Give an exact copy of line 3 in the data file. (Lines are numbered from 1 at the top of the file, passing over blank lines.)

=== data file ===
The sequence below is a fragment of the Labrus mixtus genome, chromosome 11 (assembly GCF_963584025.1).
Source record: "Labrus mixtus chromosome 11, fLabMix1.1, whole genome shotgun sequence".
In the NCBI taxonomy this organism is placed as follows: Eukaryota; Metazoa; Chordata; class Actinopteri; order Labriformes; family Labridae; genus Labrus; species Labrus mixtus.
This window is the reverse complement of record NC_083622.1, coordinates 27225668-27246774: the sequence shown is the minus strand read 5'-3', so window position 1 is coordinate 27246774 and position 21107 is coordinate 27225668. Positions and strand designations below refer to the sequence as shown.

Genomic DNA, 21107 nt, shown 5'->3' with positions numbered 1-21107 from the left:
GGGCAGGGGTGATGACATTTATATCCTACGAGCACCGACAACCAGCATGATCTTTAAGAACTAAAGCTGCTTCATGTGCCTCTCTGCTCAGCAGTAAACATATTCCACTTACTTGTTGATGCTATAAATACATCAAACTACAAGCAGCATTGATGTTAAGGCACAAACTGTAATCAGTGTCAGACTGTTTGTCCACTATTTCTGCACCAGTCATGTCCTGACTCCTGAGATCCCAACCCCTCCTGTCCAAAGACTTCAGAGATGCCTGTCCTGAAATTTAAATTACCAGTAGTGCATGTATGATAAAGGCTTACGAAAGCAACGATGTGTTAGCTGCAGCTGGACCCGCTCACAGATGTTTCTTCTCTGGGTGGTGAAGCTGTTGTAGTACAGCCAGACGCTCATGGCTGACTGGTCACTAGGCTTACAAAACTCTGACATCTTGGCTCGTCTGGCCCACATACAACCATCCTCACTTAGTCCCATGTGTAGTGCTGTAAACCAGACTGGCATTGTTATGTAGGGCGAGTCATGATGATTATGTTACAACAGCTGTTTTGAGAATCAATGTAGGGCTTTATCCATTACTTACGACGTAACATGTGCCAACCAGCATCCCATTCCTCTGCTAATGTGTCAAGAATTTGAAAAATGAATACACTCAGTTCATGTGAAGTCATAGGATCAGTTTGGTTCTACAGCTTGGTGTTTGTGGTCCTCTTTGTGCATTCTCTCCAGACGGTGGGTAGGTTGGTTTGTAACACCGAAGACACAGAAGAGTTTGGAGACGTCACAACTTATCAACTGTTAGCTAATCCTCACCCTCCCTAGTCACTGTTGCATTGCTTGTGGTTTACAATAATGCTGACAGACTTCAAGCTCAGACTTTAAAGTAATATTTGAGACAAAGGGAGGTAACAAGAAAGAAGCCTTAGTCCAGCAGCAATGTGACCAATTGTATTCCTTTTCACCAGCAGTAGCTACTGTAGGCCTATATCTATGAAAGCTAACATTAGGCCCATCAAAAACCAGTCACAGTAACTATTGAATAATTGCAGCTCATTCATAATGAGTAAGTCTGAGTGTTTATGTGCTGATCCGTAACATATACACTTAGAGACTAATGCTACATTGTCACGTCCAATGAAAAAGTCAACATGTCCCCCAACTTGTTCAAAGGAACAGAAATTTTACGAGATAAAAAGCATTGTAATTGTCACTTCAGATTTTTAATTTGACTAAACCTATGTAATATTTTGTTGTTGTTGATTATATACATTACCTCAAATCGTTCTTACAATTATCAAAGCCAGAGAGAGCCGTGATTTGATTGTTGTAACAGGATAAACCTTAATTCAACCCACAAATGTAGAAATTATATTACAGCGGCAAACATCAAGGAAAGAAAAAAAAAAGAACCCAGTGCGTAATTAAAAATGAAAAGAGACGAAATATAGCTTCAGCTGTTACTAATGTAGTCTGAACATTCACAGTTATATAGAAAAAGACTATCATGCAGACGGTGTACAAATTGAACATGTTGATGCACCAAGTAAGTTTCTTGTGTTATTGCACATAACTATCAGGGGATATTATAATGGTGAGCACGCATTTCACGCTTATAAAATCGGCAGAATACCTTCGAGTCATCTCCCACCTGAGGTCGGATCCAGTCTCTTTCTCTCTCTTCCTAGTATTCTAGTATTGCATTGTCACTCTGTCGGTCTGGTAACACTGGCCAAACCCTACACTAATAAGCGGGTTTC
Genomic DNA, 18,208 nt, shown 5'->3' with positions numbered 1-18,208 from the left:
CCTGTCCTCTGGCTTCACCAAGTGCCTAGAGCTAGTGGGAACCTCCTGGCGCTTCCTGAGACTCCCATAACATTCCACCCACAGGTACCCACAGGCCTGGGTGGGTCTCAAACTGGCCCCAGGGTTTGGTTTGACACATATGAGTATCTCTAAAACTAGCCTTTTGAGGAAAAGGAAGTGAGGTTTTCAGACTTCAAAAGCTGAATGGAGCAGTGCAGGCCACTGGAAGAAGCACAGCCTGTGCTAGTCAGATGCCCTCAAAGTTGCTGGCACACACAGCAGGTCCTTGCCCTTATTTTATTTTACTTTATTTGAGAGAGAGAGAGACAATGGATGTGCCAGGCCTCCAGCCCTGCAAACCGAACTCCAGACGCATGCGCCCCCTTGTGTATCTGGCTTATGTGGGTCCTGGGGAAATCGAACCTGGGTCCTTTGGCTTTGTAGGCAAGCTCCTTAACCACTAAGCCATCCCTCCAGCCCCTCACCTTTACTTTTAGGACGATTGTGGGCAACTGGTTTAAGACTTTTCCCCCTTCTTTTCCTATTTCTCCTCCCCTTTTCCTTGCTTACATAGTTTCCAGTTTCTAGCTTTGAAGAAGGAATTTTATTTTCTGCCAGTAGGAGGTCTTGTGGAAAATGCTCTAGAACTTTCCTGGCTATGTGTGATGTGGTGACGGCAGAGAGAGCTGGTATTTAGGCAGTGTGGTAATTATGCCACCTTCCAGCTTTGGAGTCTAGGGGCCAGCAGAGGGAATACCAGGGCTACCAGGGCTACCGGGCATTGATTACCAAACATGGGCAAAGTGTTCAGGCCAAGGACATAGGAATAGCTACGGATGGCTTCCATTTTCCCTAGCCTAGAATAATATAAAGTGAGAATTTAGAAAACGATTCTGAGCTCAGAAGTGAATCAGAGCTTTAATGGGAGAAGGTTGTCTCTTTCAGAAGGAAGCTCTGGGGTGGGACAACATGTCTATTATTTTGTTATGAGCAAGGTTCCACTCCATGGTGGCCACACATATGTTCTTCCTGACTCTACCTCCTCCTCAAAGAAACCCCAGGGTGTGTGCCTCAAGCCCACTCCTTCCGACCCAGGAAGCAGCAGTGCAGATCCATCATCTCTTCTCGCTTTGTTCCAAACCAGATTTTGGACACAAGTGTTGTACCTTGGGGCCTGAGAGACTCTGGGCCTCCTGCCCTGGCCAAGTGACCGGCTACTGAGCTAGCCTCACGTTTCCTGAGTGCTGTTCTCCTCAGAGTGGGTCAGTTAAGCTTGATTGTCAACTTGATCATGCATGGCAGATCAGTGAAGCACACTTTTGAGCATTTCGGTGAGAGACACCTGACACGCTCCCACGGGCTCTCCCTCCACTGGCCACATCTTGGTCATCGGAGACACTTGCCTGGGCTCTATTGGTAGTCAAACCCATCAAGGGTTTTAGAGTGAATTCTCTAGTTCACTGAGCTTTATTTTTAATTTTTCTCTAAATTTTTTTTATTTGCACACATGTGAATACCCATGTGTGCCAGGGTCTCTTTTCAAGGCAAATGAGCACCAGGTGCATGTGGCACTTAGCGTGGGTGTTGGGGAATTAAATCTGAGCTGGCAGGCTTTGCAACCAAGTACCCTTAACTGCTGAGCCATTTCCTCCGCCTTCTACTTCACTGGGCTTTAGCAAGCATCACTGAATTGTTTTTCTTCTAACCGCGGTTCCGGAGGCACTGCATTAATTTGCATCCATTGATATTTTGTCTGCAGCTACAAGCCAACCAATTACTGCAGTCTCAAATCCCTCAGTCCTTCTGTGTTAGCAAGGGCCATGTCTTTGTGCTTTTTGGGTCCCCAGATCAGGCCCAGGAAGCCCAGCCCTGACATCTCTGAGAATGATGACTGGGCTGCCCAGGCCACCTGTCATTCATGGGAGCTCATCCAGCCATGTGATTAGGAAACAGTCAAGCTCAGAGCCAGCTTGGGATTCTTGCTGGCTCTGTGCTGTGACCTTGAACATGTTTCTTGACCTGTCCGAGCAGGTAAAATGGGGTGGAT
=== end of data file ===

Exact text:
In the NCBI taxonomy this organism is placed as follows: Eukaryota; Metazoa; Chordata; class Actinopteri; order Labriformes; family Labridae; genus Labrus; species Labrus mixtus.